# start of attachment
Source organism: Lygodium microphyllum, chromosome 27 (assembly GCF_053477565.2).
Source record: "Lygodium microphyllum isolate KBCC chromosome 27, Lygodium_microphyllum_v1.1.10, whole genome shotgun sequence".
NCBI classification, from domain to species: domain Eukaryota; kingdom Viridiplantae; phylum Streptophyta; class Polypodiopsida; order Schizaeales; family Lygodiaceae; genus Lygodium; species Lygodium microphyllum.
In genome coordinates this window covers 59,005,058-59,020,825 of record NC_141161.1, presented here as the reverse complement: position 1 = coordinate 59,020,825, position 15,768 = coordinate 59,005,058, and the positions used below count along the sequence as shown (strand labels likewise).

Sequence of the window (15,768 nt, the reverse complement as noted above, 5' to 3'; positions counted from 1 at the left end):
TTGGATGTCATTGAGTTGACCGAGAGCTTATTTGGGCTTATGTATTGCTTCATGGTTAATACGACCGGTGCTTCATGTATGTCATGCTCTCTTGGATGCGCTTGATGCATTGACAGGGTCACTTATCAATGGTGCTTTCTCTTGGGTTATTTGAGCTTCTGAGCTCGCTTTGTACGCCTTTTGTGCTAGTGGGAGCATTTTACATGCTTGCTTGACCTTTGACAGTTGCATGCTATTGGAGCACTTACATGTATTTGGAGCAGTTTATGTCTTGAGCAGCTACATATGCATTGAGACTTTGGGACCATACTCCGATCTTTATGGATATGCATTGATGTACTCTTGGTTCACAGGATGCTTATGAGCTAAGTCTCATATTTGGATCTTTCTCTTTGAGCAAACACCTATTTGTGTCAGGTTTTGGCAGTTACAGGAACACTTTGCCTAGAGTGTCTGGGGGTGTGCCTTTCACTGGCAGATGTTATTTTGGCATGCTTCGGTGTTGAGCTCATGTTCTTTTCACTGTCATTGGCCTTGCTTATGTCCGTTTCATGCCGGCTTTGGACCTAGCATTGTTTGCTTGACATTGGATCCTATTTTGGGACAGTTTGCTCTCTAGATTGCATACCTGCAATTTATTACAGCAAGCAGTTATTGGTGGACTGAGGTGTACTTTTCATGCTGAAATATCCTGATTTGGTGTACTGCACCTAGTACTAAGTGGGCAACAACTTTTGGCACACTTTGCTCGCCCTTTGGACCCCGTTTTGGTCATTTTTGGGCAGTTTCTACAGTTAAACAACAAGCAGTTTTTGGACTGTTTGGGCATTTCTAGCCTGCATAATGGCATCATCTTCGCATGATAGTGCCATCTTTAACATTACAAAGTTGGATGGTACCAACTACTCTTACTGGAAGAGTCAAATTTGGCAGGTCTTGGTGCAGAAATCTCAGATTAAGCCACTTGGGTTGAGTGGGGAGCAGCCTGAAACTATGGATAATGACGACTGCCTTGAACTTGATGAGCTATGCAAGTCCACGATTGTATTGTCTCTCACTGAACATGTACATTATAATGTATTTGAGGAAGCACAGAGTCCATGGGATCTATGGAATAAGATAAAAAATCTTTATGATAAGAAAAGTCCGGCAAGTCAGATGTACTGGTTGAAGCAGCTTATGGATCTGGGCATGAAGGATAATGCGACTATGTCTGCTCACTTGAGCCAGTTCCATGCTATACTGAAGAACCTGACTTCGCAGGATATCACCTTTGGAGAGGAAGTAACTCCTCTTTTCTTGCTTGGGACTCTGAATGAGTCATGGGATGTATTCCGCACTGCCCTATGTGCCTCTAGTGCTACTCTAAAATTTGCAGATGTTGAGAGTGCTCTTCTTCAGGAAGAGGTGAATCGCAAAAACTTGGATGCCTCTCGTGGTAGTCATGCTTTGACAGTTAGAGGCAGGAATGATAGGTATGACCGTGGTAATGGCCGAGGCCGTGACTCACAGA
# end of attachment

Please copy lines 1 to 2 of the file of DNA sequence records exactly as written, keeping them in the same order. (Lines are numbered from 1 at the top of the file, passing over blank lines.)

Source organism: Lygodium microphyllum, chromosome 27 (assembly GCF_053477565.2).
Source record: "Lygodium microphyllum isolate KBCC chromosome 27, Lygodium_microphyllum_v1.1.10, whole genome shotgun sequence".